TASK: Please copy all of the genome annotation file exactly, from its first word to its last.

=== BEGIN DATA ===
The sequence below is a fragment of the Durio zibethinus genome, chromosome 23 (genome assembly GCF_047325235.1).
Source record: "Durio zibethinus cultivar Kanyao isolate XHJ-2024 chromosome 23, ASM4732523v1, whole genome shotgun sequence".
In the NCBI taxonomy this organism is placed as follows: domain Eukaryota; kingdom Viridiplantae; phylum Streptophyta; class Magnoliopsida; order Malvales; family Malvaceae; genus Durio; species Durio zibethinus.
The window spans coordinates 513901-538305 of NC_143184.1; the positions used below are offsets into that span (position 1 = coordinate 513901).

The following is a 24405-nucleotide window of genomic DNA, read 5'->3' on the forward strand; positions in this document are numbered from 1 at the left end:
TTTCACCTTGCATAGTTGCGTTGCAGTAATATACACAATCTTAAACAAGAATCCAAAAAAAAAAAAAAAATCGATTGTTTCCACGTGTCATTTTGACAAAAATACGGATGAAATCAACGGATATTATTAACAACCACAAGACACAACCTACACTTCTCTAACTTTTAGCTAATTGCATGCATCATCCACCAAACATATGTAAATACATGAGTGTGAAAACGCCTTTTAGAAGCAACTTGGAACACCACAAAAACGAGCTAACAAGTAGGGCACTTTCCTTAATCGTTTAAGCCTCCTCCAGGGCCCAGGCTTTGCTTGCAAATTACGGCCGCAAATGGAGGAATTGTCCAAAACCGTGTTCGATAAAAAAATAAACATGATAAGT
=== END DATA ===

The sequence below is a fragment of the Durio zibethinus genome, chromosome 23 (genome assembly GCF_047325235.1).
Source record: "Durio zibethinus cultivar Kanyao isolate XHJ-2024 chromosome 23, ASM4732523v1, whole genome shotgun sequence".
In the NCBI taxonomy this organism is placed as follows: domain Eukaryota; kingdom Viridiplantae; phylum Streptophyta; class Magnoliopsida; order Malvales; family Malvaceae; genus Durio; species Durio zibethinus.
The window spans coordinates 513901-538305 of NC_143184.1; the positions used below are offsets into that span (position 1 = coordinate 513901).

The following is a 24405-nucleotide window of genomic DNA, read 5'->3' on the forward strand; positions in this document are numbered from 1 at the left end:
TTTCACCTTGCATAGTTGCGTTGCAGTAATATACACAATCTTAAACAAGAATCCAAAAAAAAAAAAAAAATCGATTGTTTCCACGTGTCATTTTGACAAAAATACGGATGAAATCAACGGATATTATTAACAACCACAAGACACAACCTACACTTCTCTAACTTTTAGCTAATTGCATGCATCATCCACCAAACATATGTAAATACATGAGTGTGAAAACGCCTTTTAGAAGCAACTTGGAACACCACAAAAACGAGCTAACAAGTAGGGCACTTTCCTTAATCGTTTAAGCCTCCTCCAGGGCCCAGGCTTTGCTTGCAAATTACGGCCGCAAATGGAGGAATTGTCCAAAACCGTGTTCGATAAAAAAATAAACATGATAAGT